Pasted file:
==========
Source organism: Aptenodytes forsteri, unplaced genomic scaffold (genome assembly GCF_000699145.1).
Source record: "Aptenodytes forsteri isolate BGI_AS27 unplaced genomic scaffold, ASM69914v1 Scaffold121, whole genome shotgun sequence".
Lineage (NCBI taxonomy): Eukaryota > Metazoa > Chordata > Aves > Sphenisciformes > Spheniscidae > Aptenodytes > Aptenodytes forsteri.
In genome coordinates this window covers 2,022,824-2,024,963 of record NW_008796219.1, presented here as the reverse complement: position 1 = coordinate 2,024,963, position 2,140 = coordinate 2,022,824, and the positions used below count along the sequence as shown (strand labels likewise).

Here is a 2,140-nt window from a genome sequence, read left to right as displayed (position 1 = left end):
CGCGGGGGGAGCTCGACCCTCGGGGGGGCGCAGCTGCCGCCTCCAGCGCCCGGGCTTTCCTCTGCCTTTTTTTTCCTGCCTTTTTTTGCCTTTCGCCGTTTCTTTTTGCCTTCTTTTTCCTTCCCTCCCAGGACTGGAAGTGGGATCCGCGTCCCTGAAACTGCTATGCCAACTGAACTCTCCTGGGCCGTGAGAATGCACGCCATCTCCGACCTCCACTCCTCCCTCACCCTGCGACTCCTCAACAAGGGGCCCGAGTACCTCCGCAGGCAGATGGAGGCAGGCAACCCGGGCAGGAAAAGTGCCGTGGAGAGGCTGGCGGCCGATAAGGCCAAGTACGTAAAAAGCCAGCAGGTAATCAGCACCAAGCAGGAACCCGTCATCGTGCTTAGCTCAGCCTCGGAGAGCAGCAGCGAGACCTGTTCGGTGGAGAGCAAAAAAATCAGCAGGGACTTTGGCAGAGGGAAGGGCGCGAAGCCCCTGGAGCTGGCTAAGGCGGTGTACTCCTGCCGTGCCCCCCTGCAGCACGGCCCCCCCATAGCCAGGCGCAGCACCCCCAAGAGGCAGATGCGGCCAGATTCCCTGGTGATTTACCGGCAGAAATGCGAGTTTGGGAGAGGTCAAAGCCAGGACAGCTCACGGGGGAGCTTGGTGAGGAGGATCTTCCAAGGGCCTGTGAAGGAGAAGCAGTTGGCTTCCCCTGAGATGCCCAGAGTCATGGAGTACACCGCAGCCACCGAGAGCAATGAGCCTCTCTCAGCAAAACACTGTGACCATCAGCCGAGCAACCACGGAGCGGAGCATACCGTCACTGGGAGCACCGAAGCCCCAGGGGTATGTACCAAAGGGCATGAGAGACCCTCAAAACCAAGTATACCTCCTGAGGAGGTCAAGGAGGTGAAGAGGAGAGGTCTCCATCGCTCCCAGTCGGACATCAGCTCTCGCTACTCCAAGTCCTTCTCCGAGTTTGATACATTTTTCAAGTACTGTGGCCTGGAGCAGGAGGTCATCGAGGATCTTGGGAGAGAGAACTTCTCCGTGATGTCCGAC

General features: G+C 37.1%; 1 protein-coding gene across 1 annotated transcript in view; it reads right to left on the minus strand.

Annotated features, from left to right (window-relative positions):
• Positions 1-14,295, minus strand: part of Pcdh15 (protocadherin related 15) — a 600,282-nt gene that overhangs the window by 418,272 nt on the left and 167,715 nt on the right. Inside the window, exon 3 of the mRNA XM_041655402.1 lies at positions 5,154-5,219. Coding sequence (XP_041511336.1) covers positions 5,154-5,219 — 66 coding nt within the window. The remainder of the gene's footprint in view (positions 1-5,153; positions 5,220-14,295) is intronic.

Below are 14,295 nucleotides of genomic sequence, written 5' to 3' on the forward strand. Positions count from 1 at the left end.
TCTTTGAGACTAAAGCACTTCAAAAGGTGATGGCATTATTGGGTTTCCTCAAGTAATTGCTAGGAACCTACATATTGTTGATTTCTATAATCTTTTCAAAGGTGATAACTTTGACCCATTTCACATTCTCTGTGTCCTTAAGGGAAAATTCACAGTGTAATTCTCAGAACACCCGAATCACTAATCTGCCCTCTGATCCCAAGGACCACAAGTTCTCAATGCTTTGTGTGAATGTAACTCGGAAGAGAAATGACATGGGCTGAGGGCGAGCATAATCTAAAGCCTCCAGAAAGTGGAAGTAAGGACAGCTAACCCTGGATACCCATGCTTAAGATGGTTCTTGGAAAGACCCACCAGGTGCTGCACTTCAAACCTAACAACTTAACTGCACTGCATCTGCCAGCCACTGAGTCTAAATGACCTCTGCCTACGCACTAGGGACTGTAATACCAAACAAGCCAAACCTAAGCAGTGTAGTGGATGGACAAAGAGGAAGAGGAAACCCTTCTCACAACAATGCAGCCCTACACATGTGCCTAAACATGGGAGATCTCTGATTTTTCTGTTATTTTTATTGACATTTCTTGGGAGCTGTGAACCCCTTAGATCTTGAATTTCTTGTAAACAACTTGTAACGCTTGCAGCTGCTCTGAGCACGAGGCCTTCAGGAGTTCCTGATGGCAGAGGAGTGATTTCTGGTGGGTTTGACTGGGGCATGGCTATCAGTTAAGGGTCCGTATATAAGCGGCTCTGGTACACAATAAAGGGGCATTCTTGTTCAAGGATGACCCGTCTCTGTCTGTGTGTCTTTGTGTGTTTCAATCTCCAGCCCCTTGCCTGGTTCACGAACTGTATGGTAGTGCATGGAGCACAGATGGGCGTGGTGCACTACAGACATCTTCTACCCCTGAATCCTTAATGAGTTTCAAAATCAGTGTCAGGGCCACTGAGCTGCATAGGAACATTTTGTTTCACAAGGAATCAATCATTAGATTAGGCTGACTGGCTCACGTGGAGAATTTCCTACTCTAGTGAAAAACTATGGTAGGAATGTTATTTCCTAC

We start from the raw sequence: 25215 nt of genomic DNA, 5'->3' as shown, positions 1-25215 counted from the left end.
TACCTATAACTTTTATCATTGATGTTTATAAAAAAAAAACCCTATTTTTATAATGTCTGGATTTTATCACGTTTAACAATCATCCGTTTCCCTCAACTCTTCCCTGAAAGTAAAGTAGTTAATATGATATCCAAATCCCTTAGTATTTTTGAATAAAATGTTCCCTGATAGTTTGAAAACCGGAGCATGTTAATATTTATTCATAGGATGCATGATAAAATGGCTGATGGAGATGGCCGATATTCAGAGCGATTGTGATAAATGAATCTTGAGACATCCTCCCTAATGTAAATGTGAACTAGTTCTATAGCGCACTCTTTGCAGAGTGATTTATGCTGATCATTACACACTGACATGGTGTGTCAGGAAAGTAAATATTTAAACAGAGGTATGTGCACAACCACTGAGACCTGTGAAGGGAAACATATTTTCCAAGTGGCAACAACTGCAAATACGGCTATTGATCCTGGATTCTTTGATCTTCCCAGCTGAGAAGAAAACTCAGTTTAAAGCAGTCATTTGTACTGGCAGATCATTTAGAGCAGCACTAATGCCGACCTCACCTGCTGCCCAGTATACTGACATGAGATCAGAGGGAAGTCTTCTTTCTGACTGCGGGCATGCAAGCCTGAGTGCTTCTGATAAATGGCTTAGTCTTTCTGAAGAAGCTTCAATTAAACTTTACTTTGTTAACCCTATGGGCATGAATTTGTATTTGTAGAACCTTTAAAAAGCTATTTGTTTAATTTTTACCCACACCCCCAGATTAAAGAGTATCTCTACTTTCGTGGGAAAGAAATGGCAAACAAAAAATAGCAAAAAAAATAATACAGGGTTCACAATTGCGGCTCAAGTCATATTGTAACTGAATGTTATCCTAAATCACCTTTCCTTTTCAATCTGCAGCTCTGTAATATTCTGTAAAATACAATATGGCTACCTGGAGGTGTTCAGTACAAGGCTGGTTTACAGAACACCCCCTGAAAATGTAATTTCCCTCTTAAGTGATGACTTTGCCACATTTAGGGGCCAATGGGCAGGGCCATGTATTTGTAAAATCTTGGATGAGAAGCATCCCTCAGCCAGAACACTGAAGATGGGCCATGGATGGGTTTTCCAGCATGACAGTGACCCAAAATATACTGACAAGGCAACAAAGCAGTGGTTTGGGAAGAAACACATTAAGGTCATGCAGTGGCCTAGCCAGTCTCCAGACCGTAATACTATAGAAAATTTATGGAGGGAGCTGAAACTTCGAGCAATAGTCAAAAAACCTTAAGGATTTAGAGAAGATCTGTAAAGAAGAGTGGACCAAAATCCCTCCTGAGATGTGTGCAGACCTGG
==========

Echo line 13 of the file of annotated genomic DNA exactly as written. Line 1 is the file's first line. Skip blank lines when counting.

TACCTATAACTTTTATCATTGATGTTTATAAAAAAAAAACCCTATTTTTATAATGTCTGGATTTTATCACGTTTAACAATCATCCGTTTCCCTCAACTCTTCCCTGAAAGTAAAGTAGTTAATATGATATCCAAATCCCTTAGTATTTTTGAATAAAATGTTCCCTGATAGTTTGAAAACCGGAGCATGTTAATATTTATTCATAGGATGCATGATAAAATGGCTGATGGAGATGGCCGATATTCAGAGCGATTGTGATAAATGAATCTTGAGACATCCTCCCTAATGTAAATGTGAACTAGTTCTATAGCGCACTCTTTGCAGAGTGATTTATGCTGATCATTACACACTGACATGGTGTGTCAGGAAAGTAAATATTTAAACAGAGGTATGTGCACAACCACTGAGACCTGTGAAGGGAAACATATTTTCCAAGTGGCAACAACTGCAAATACGGCTATTGATCCTGGATTCTTTGATCTTCCCAGCTGAGAAGAAAACTCAGTTTAAAGCAGTCATTTGTACTGGCAGATCATTTAGAGCAGCACTAATGCCGACCTCACCTGCTGCCCAGTATACTGACATGAGATCAGAGGGAAGTCTTCTTTCTGACTGCGGGCATGCAAGCCTGAGTGCTTCTGATAAATGGCTTAGTCTTTCTGAAGAAGCTTCAATTAAACTTTACTTTGTTAACCCTATGGGCATGAATTTGTATTTGTAGAACCTTTAAAAAGCTATTTGTTTAATTTTTACCCACACCCCCAGATTAAAGAGTATCTCTACTTTCGTGGGAAAGAAATGGCAAACAAAAAATAGCAAAAAAAATAATACAGGGTTCACAATTGCGGCTCAAGTCATATTGTAACTGAATGTTATCCTAAATCACCTTTCCTTTTCAATCTGCAGCTCTGTAATATTCTGTAAAATACAATATGGCTACCTGGAGGTGTTCAGTACAAGGCTGGTTTACAGAACACCCCCTGAAAATGTAATTTCCCTCTTAAGTGATGACTTTGCCACATTTAGGGGCCAATGGGCAGGGCCATGTATTTGTAAAATCTTGGATGAGAAGCATCCCTCAGCCAGAACACTGAAGATGGGCCATGGATGGGTTTTCCAGCATGACAGTGACCCAAAATATACTGACAAGGCAACAAAGCAGTGGTTTGGGAAGAAACACATTAAGGTCATGCAGTGGCCTAGCCAGTCTCCAGACCGTAATACTATAGAAAATTTATGGAGGGAGCTGAAACTTCGAGCAATAGTCAAAAAACCTTAAGGATTTAGAGAAGATCTGTAAAGAAGAGTGGACCAAAATCCCTCCTGAGATGTGTGCAGACCTGG